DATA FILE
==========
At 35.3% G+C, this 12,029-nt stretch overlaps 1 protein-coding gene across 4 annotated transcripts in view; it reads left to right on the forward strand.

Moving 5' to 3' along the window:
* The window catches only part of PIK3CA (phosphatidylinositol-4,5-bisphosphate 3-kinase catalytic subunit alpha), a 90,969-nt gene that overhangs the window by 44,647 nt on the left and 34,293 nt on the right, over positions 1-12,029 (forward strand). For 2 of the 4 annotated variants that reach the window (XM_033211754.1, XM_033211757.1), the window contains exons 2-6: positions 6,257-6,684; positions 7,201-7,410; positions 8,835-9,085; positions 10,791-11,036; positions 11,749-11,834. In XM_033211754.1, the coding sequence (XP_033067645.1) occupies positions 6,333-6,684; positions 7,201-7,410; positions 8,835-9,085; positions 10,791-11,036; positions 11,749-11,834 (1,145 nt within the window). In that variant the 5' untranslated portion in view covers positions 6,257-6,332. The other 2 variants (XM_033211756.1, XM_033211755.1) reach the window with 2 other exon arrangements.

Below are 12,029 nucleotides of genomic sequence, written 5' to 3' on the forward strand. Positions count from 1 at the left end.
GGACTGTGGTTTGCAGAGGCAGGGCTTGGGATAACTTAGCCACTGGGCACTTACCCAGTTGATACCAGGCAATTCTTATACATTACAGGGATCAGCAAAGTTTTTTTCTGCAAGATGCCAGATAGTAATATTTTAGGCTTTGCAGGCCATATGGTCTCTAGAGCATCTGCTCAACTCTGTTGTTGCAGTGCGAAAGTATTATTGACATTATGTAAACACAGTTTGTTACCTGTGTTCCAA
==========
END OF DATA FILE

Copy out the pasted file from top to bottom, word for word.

At 35.3% G+C, this 12,029-nt stretch overlaps 1 protein-coding gene across 4 annotated transcripts in view; it reads left to right on the forward strand.

Moving 5' to 3' along the window:
* The window catches only part of PIK3CA (phosphatidylinositol-4,5-bisphosphate 3-kinase catalytic subunit alpha), a 90,969-nt gene that overhangs the window by 44,647 nt on the left and 34,293 nt on the right, over positions 1-12,029 (forward strand). For 2 of the 4 annotated variants that reach the window (XM_033211754.1, XM_033211757.1), the window contains exons 2-6: positions 6,257-6,684; positions 7,201-7,410; positions 8,835-9,085; positions 10,791-11,036; positions 11,749-11,834. In XM_033211754.1, the coding sequence (XP_033067645.1) occupies positions 6,333-6,684; positions 7,201-7,410; positions 8,835-9,085; positions 10,791-11,036; positions 11,749-11,834 (1,145 nt within the window). In that variant the 5' untranslated portion in view covers positions 6,257-6,332. The other 2 variants (XM_033211756.1, XM_033211755.1) reach the window with 2 other exon arrangements.

Below are 12,029 nucleotides of genomic sequence, written 5' to 3' on the forward strand. Positions count from 1 at the left end.
GGACTGTGGTTTGCAGAGGCAGGGCTTGGGATAACTTAGCCACTGGGCACTTACCCAGTTGATACCAGGCAATTCTTATACATTACAGGGATCAGCAAAGTTTTTTTCTGCAAGATGCCAGATAGTAATATTTTAGGCTTTGCAGGCCATATGGTCTCTAGAGCATCTGCTCAACTCTGTTGTTGCAGTGCGAAAGTATTATTGACATTATGTAAACACAGTTTGTTACCTGTGTTCCAA